I have been to 77 Meetings in 62 days. Certainly not an old timer. My father always said 80% of success is just showing up, I wonder what “success” is?
A woman that often sits next to me, we will call her Alice M. Lately, we have gotten to be a bit closer, I have given her rides to meetings because she lost her license. She has had to deal with a lot more than just getting sober in her life. She has had to stop drinking, deal with her driver’s license loss, potential jail time for a first offense and a risk on her professional license. None of which have I had on my plate. She shared that with the group and she and I have talked about it. She is sober 9 months. (7 months more than me.) She is quiet. She is a very nice person that encourages others. Yesterday when she shared, it was like a dam broke. She really cried. I am not sure where it came from but since she was sitting next to me and I put my hand on her while she told her latest challenge. I had never heard her share like that before, even when it was just she and I in my car together. She was really down.
Charlie Brown’s Christmas Tree
Remember when all the kids in Charlie Brown’s Christmas went over to a bigger tree, undressed it and then dressed the sad looking tree and it turned into a beautiful tree made with love? Well, that is what it is like with our group when someone is sad, everyone gathers round and lifts the person up and they feel loved. No one fixes their problem but the person feels accepted and supported. As our friend quietly sobbed there were lots of hugs and numbers given to her and later on in the day she and I talked and later that night she sent me a text of thanks. I think we both felt good at the end of the day.
It was a big meeting (at least by our standards at 7:30am) and the reading really sparked a lot of people’s hearts and heads. There was lots of sharing. My friend again shared and once again she was being honest and though it was not as emotional as yesterday, she really was being very open with the group and I was happy to see that she was making progress. Another long sober man, we will call him Steve R., shared and many of us newer people felt like we were all in the same boat, fighting the demons together.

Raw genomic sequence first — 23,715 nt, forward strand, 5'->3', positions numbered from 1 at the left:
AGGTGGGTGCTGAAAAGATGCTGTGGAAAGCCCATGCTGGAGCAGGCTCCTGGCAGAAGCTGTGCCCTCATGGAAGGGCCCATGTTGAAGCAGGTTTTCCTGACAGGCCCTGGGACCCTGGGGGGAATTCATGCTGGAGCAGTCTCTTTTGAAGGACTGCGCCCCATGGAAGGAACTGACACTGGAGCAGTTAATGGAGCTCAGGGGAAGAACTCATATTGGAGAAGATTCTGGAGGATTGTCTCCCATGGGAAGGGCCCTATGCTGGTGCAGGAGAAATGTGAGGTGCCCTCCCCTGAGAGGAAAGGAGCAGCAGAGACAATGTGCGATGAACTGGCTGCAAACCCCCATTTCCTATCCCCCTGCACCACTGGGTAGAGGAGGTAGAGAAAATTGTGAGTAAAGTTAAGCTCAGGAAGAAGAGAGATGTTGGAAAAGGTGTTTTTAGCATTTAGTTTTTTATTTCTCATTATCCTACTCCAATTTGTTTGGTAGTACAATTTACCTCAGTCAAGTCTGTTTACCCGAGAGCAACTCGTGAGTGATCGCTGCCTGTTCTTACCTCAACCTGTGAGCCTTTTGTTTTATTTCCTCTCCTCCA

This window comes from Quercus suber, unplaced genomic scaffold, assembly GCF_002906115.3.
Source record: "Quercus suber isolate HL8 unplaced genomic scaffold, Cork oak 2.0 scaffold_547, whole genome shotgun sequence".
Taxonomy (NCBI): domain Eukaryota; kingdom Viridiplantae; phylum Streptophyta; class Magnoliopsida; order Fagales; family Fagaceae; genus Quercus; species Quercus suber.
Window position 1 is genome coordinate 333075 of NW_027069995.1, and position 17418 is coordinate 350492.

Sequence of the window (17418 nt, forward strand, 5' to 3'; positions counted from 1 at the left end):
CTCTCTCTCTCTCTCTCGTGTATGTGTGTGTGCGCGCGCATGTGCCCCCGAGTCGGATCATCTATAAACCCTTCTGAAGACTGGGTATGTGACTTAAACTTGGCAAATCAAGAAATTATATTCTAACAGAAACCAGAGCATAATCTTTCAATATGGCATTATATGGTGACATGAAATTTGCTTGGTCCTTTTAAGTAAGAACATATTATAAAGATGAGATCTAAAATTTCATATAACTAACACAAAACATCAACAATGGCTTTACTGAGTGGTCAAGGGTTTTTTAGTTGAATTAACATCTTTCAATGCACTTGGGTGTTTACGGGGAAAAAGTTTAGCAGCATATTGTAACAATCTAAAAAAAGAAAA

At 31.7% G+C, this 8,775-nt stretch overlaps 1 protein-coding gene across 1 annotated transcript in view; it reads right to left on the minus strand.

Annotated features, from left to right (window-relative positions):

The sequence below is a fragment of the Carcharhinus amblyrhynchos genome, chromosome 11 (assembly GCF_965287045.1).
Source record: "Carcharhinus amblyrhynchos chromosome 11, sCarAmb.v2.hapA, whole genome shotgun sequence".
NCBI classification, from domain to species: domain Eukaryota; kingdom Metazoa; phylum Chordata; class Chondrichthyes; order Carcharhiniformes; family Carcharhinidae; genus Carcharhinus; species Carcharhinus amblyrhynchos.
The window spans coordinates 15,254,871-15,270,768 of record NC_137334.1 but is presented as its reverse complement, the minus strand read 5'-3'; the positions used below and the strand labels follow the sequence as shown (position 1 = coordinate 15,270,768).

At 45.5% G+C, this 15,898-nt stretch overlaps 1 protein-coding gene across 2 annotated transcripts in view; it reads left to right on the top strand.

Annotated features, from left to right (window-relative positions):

Raining on the Parade
Then it happened. One long sober old timer, we will call him Bill J. , decided it was his job to start ordering people as to how they should feel and how they shouldn’t share with the group, what should be shared with a sponsor or one on one with a contact. He proceeded to sound judgmental and preachy. I didn’t know where that was coming from but I just chalked it up to other inappropriate bossy shares of his and discounted him, (I know this is probably wrong but it is how I handle boundary making.) The whole room shut down. My friend Alice M., was horrified at herself. She took his comments (Bill J.’s) as directed at her. The other old timer (Steve R.) was also floored, thinking perhaps his share was out of line.
And I Thought I Was Safe Here
I found Alice M. and told her I didn’t think for one minute she was inappropriate in her sharing. I was glad she did. The leader of the meeting approached her and assured her that she felt the same way I did. And just because Bill J. has been sober for a long time (since 1977 he constantly mentions), doesn’t give him the right to tell anyone how they should feel. And as a long sober individual it didn’t make him a good role model necessarily. AA Meetings of our type are discussion meetings and nothing that she or anyone else shared today was “off limits” or “inappropriate” except maybe the sermon from Bill J.
Where there is people, there is imperfection
Chapter 5 of the Big Book says and we read it in How it Works “…Do not be discouraged. No one among us has been able to maintain anything like perfect adherence to these principles. We are not saints. Neither the newcomer or the old timer. “Take what you need and leave the rest.” I have heard that said and I will – one day at a time.